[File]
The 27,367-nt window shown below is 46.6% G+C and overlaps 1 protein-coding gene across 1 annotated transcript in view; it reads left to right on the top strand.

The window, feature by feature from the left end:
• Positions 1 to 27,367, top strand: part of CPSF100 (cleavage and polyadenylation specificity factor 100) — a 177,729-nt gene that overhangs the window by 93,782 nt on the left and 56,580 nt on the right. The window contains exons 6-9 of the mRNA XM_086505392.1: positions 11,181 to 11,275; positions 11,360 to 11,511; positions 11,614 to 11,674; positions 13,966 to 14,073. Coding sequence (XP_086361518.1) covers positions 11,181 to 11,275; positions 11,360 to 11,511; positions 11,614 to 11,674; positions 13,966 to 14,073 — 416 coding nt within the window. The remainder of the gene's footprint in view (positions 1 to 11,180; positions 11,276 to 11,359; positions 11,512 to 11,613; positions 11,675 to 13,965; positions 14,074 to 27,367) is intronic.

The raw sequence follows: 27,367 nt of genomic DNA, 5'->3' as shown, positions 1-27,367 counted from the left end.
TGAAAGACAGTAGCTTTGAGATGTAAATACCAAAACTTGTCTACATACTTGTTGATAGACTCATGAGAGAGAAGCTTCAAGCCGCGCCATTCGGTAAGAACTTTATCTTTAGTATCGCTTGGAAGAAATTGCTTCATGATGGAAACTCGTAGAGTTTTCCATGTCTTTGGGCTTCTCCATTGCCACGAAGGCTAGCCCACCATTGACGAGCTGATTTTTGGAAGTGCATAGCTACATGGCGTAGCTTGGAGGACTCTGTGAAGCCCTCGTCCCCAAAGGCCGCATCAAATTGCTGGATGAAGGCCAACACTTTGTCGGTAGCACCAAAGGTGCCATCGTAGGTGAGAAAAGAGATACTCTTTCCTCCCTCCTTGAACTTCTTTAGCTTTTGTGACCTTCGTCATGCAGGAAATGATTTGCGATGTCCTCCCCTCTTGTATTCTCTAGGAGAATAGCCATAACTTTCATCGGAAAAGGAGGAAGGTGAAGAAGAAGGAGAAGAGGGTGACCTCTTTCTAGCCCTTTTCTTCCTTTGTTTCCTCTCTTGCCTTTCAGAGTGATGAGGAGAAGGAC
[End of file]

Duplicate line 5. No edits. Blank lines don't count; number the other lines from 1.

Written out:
TGAAAGACAGTAGCTTTGAGATGTAAATACCAAAACTTGTCTACATACTTGTTGATAGACTCATGAGAGAGAAGCTTCAAGCCGCGCCATTCGGTAAGAACTTTATCTTTAGTATCGCTTGGAAGAAATTGCTTCATGATGGAAACTCGTAGAGTTTTCCATGTCTTTGGGCTTCTCCATTGCCACGAAGGCTAGCCCACCATTGACGAGCTGATTTTTGGAAGTGCATAGCTACATGGCGTAGCTTGGAGGACTCTGTGAAGCCCTCGTCCCCAAAGGCCGCATCAAATTGCTGGATGAAGGCCAACACTTTGTCGGTAGCACCAAAGGTGCCATCGTAGGTGAGAAAAGAGATACTCTTTCCTCCCTCCTTGAACTTCTTTAGCTTTTGTGACCTTCGTCATGCAGGAAATGATTTGCGATGTCCTCCCCTCTTGTATTCTCTAGGAGAATAGCCATAACTTTCATCGGAAAAGGAGGAAGGTGAAGAAGAAGGAGAAGAGGGTGACCTCTTTCTAGCCCTTTTCTTCCTTTGTTTCCTCTCTTGCCTTTCAGAGTGATGAGGAGAAGGAC